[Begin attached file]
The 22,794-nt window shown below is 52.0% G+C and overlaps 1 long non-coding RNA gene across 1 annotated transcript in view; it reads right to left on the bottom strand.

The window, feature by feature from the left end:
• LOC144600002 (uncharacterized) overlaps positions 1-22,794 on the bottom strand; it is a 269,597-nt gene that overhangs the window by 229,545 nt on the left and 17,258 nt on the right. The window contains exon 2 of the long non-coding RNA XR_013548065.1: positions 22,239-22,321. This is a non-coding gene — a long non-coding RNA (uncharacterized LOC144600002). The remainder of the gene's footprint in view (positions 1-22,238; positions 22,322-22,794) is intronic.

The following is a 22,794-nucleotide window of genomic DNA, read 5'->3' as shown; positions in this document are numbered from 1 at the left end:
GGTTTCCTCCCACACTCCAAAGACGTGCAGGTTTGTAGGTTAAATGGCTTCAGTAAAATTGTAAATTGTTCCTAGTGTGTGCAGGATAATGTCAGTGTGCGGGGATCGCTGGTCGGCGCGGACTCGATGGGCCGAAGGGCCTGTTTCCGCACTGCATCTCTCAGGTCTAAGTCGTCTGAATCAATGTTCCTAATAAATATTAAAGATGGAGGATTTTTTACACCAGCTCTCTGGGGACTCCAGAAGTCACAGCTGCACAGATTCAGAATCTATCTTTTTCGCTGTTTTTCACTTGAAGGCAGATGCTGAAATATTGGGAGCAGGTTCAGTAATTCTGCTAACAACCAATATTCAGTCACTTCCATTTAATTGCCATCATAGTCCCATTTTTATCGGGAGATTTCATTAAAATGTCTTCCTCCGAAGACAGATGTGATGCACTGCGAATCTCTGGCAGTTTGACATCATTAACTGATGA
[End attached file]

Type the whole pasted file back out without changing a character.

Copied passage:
The 22,794-nt window shown below is 52.0% G+C and overlaps 1 long non-coding RNA gene across 1 annotated transcript in view; it reads right to left on the bottom strand.

The window, feature by feature from the left end:
• LOC144600002 (uncharacterized) overlaps positions 1-22,794 on the bottom strand; it is a 269,597-nt gene that overhangs the window by 229,545 nt on the left and 17,258 nt on the right. The window contains exon 2 of the long non-coding RNA XR_013548065.1: positions 22,239-22,321. This is a non-coding gene — a long non-coding RNA (uncharacterized LOC144600002). The remainder of the gene's footprint in view (positions 1-22,238; positions 22,322-22,794) is intronic.

The following is a 22,794-nucleotide window of genomic DNA, read 5'->3' as shown; positions in this document are numbered from 1 at the left end:
GGTTTCCTCCCACACTCCAAAGACGTGCAGGTTTGTAGGTTAAATGGCTTCAGTAAAATTGTAAATTGTTCCTAGTGTGTGCAGGATAATGTCAGTGTGCGGGGATCGCTGGTCGGCGCGGACTCGATGGGCCGAAGGGCCTGTTTCCGCACTGCATCTCTCAGGTCTAAGTCGTCTGAATCAATGTTCCTAATAAATATTAAAGATGGAGGATTTTTTACACCAGCTCTCTGGGGACTCCAGAAGTCACAGCTGCACAGATTCAGAATCTATCTTTTTCGCTGTTTTTCACTTGAAGGCAGATGCTGAAATATTGGGAGCAGGTTCAGTAATTCTGCTAACAACCAATATTCAGTCACTTCCATTTAATTGCCATCATAGTCCCATTTTTATCGGGAGATTTCATTAAAATGTCTTCCTCCGAAGACAGATGTGATGCACTGCGAATCTCTGGCAGTTTGACATCATTAACTGATGA